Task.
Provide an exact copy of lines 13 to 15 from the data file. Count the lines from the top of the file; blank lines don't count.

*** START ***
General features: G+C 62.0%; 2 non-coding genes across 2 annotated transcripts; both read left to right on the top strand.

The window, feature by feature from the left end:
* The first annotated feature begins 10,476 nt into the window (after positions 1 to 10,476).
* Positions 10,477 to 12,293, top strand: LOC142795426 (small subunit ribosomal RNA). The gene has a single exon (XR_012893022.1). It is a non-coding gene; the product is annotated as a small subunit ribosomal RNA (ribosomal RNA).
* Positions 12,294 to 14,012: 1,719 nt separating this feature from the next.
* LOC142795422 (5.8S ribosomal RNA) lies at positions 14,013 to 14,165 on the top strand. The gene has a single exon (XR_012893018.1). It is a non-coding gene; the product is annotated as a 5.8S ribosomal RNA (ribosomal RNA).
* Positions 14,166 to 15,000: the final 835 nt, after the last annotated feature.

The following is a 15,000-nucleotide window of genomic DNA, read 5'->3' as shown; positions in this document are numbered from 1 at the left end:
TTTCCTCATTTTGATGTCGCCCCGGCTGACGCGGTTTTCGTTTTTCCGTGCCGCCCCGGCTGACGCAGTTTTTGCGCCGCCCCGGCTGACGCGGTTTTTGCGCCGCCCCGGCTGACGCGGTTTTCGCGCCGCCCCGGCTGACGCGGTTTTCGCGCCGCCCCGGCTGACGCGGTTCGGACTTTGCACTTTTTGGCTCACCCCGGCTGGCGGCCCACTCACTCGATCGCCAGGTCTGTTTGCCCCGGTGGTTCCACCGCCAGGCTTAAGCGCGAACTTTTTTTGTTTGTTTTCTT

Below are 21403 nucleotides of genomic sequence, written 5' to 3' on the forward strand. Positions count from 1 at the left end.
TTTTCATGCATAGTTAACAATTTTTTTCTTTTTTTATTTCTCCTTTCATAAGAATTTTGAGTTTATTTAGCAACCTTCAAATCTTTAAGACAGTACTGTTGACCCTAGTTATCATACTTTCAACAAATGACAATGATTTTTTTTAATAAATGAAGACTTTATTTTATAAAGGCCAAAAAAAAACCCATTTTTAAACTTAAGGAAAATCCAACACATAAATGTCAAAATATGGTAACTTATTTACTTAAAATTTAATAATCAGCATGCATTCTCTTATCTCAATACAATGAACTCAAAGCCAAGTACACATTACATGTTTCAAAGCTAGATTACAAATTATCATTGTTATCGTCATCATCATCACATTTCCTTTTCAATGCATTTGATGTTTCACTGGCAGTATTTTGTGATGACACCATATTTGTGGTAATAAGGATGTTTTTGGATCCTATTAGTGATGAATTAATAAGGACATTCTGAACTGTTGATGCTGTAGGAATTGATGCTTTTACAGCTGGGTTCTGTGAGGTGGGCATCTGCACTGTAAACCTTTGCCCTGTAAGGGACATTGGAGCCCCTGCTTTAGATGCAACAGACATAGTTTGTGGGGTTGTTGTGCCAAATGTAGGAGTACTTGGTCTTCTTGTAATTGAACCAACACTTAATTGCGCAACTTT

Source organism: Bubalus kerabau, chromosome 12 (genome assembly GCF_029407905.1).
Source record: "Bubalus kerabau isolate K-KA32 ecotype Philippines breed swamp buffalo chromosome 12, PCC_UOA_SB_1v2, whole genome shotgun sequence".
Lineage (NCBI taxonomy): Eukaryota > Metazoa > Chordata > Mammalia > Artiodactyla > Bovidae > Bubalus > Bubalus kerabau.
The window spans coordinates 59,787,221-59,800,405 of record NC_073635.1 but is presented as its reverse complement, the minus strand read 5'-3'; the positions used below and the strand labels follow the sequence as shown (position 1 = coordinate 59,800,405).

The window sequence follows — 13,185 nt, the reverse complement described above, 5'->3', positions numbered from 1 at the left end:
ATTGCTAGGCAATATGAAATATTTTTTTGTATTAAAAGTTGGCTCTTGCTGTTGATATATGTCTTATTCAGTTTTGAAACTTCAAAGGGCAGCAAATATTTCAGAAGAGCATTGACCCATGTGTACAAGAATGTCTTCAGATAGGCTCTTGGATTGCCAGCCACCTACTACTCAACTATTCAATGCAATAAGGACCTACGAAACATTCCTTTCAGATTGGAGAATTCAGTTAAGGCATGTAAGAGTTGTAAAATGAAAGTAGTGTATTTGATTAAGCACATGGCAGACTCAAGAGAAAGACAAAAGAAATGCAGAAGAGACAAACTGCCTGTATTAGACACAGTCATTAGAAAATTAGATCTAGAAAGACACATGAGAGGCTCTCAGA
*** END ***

Source record: "Bubalus kerabau isolate K-KA32 ecotype Philippines breed swamp buffalo chromosome 12, PCC_UOA_SB_1v2, whole genome shotgun sequence".
Lineage (NCBI taxonomy): Eukaryota > Metazoa > Chordata > Mammalia > Artiodactyla > Bovidae > Bubalus > Bubalus kerabau.
The window spans coordinates 59,787,221-59,800,405 of record NC_073635.1 but is presented as its reverse complement, the minus strand read 5'-3'; the positions used below and the strand labels follow the sequence as shown (position 1 = coordinate 59,800,405).